Allegations that TV icon Don Burke sexually harassed and indecently assaulted a string of female employees during the heyday of 'Burke's Backyard' has shocked many in the Australian media industry. Now questions are being raised about what Channel Nine executives knew -- and why no action was taken over repeated claims of sexual misconduct and bullying.
More than 50 people were interviewed for the joint ABC/Fairfax Media investigation published Monday, which includes allegations of groping, lewd language, psychological bullying and relentless talk of sex by female employees -- accusations Burke has strenuously denied.
Louise Langdon, a former researcher and producer for Burke at 2UE and later for 'Burke's Backyard', told the ABC and Fairfax that working for Burke was "an endurance test in terms of his persistence in commentary about anything sexual".
She describes being left "speechless" after Burke showed her an explicit video of a woman having sex with a donkey. She says Burke frequently indecently assaulted her while at work -- flicking her bra straps, lifting her shirt to check the colour of her underwear and on one occasion attempting to remove her top.
Another former employee, Bridget Ninness, worked for Burke as a producer for seven years in the 1990s and described him as "a high-grade, twisted abuser" who treated women as "playthings".
Ninness ended up settling out of court for "sustained and systemic psychological abuse" in the workplace after her complaints to Nine Network executives about Burke's conduct fell on deaf ears, Fairfax Reports.
Burke has denied all of the claims levelled against him in a lengthy statement sent to the ABC and Fairfax:
One of the key investigative journalists behind the disturbing claims says she expects many more women will now come forward with allegations of abuse by the celebrity gardener.
Speaking to radio station 3AW on Monday morning, Fairfax investigative journalist Kate McClymont said "already (more) people have been contacting me".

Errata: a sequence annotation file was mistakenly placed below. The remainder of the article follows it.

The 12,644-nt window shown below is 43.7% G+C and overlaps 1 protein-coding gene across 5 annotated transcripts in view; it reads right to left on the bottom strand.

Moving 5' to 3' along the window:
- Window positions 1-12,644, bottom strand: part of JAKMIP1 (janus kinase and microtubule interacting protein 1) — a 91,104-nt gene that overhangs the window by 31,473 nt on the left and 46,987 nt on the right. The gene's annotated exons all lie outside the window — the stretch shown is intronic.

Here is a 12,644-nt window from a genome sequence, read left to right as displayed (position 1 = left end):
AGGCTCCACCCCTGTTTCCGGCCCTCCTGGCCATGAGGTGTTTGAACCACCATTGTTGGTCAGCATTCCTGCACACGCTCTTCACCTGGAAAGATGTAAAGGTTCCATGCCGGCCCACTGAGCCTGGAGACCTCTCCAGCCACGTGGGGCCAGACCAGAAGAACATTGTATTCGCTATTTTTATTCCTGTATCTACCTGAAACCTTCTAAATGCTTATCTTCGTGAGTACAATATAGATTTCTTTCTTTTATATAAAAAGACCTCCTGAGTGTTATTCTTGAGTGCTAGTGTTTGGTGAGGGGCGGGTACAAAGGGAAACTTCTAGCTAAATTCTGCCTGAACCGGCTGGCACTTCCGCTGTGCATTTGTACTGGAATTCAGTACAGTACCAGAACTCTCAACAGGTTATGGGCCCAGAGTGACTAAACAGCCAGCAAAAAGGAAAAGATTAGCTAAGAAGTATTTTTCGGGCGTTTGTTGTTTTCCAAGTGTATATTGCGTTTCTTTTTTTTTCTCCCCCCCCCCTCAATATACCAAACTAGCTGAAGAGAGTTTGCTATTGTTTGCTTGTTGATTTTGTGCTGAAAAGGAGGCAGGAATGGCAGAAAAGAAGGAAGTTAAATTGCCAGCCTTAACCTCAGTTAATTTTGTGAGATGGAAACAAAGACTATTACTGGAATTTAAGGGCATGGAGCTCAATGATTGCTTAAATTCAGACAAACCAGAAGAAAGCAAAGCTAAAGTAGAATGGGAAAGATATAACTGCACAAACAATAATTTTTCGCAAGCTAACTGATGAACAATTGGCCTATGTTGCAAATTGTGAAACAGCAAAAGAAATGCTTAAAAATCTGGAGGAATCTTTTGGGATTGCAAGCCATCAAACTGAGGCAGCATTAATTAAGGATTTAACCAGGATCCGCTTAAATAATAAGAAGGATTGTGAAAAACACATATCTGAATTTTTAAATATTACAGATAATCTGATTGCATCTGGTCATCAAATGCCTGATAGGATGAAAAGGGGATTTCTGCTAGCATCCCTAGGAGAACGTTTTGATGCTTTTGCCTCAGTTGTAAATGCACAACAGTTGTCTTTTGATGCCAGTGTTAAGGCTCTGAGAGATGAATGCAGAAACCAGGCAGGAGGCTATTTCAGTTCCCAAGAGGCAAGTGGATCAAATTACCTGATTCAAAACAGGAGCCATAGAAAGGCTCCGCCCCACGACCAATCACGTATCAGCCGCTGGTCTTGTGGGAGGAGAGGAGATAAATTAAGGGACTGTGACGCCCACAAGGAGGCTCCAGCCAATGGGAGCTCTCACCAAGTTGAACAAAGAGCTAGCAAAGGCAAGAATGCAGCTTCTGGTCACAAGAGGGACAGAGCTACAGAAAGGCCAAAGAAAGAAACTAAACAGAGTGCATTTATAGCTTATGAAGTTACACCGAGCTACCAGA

Now questions are being raised over who at Channel Nine knew of the allegations of abuse and why no action was taken against the TV personality during more than two decades working for the station.
Among the most damning of the allegations made against Burke come from two of the network's former chief executives.
In an astonishing acknowledgement, the managing director and CEO of the Nine Network during the 1990s David Leckie described Burke as a "a dreadful, dreadful piece of work" and a "really dirty old man".
"I've been trying to think of Harvey Weinstein-type people [in Australia] and the only one I can ever come up with is Burke," he told ABC/Fairfax.
Burke has not, like Weinsten, been accused of rape.
Leckie's predecessor Sam Chisholm described Burke as a "grub" and a "disgrace".
"Don Burke was a disgrace because of his behaviour internally and externally," he said.
Yet three decades on, Don Burke continues to make public appearances on Nine programs including the Today show and A Current Affair.
One of Burke's alleged victims, Ninness told ABC/Fairfax her complaints to the network's producers fell on deaf ears.
A young reporter on her first overseas trip for the program, Ninness claims Burke threatened her that if anything went wrong, he would "rip your f---ing head off and s*** down your throat".
But when she complained to Nine's then-head of news and current affairs Peter Meakin, she alleges he said she needed to have "broad shoulders".
Meakin denies this, telling ABC/Fairfax that while Burke was "incredibly demanding" as a boss, he "never received any official complaints, written or verbal, that I can recall about his conduct".
Years later, Ninness says she took her complaints to Nine boss David Leckie, who warned her against taking legal action, saying "we don't want to have to crush you" -- something Leckie has denied.
While acknowledging complaints were made about Burke during his time at Nine, Leckie insists he only heard them second-hand.
Chief executive of Nine during the 1980s, Chisholm says people "probably" complained to him about Burke's behaviour but he couldn't remember specifics.
"Probably they did, but I don't know. It's a long time ago," he said.
Investigative journalist McClymont told 3AW that many of those she interviewed believed senior Nine staff knew about Burke's alleged abuse.
"One senior reporter said 'Every single person in management has known about Don Burke. Every male manager knew.' but he was allowed to get away with it because 'Burke's Backyard' was a ratings juggernaut," she told the radio station.
"I think that's what upsets a lot of the women -- they complained about Burke's predatory behaviour and were told to just suck it up, get on with it."
During its peak in the late 1990s and early 2000s, 'Burke's Backyard' drew in 1.6 million viewers a week, before being unceremoniously withdrawn from air in 2004 following a ratings dive.
Others in the media industry have come forward claiming they heard of Don Burke's "predatory" behaviour decades ago.
Don Burke, who has denied all of the claims levelled against him by ABC and Fairfax, has reportedly called in a leading defamation lawyer who specialises in "reputational risk".